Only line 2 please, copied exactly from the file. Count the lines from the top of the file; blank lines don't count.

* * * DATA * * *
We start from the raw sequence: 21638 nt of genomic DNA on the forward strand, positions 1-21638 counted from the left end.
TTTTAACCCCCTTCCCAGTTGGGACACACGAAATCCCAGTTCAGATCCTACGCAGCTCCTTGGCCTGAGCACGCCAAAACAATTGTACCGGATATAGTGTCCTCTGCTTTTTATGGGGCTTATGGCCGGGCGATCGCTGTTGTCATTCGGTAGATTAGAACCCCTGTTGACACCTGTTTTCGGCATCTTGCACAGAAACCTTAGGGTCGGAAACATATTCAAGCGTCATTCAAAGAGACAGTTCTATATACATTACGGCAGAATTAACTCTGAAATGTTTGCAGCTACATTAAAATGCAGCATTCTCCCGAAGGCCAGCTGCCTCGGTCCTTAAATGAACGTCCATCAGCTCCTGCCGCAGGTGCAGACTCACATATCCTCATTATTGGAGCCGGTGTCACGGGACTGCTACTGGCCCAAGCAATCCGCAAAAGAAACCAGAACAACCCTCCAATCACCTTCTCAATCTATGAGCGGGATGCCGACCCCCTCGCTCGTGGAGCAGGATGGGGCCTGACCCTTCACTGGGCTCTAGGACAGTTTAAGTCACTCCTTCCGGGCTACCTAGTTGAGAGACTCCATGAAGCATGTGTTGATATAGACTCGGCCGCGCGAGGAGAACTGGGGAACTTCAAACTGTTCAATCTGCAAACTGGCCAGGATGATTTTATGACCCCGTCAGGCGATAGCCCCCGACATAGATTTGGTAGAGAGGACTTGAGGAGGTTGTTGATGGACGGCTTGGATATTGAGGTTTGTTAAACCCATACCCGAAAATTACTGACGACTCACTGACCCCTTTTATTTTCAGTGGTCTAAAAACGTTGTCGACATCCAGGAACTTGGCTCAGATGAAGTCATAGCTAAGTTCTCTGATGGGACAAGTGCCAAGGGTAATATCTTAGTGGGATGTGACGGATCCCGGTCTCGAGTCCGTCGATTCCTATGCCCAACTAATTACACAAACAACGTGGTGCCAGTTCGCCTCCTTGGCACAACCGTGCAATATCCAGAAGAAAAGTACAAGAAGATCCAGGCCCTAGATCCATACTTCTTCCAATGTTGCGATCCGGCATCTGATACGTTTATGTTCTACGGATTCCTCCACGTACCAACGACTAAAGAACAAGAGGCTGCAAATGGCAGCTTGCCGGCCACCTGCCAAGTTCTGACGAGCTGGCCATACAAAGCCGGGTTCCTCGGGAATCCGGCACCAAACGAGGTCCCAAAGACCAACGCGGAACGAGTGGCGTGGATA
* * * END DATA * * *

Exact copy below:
TTTTAACCCCCTTCCCAGTTGGGACACACGAAATCCCAGTTCAGATCCTACGCAGCTCCTTGGCCTGAGCACGCCAAAACAATTGTACCGGATATAGTGTCCTCTGCTTTTTATGGGGCTTATGGCCGGGCGATCGCTGTTGTCATTCGGTAGATTAGAACCCCTGTTGACACCTGTTTTCGGCATCTTGCACAGAAACCTTAGGGTCGGAAACATATTCAAGCGTCATTCAAAGAGACAGTTCTATATACATTACGGCAGAATTAACTCTGAAATGTTTGCAGCTACATTAAAATGCAGCATTCTCCCGAAGGCCAGCTGCCTCGGTCCTTAAATGAACGTCCATCAGCTCCTGCCGCAGGTGCAGACTCACATATCCTCATTATTGGAGCCGGTGTCACGGGACTGCTACTGGCCCAAGCAATCCGCAAAAGAAACCAGAACAACCCTCCAATCACCTTCTCAATCTATGAGCGGGATGCCGACCCCCTCGCTCGTGGAGCAGGATGGGGCCTGACCCTTCACTGGGCTCTAGGACAGTTTAAGTCACTCCTTCCGGGCTACCTAGTTGAGAGACTCCATGAAGCATGTGTTGATATAGACTCGGCCGCGCGAGGAGAACTGGGGAACTTCAAACTGTTCAATCTGCAAACTGGCCAGGATGATTTTATGACCCCGTCAGGCGATAGCCCCCGACATAGATTTGGTAGAGAGGACTTGAGGAGGTTGTTGATGGACGGCTTGGATATTGAGGTTTGTTAAACCCATACCCGAAAATTACTGACGACTCACTGACCCCTTTTATTTTCAGTGGTCTAAAAACGTTGTCGACATCCAGGAACTTGGCTCAGATGAAGTCATAGCTAAGTTCTCTGATGGGACAAGTGCCAAGGGTAATATCTTAGTGGGATGTGACGGATCCCGGTCTCGAGTCCGTCGATTCCTATGCCCAACTAATTACACAAACAACGTGGTGCCAGTTCGCCTCCTTGGCACAACCGTGCAATATCCAGAAGAAAAGTACAAGAAGATCCAGGCCCTAGATCCATACTTCTTCCAATGTTGCGATCCGGCATCTGATACGTTTATGTTCTACGGATTCCTCCACGTACCAACGACTAAAGAACAAGAGGCTGCAAATGGCAGCTTGCCGGCCACCTGCCAAGTTCTGACGAGCTGGCCATACAAAGCCGGGTTCCTCGGGAATCCGGCACCAAACGAGGTCCCAAAGACCAACGCGGAACGAGTGGCGTGGATA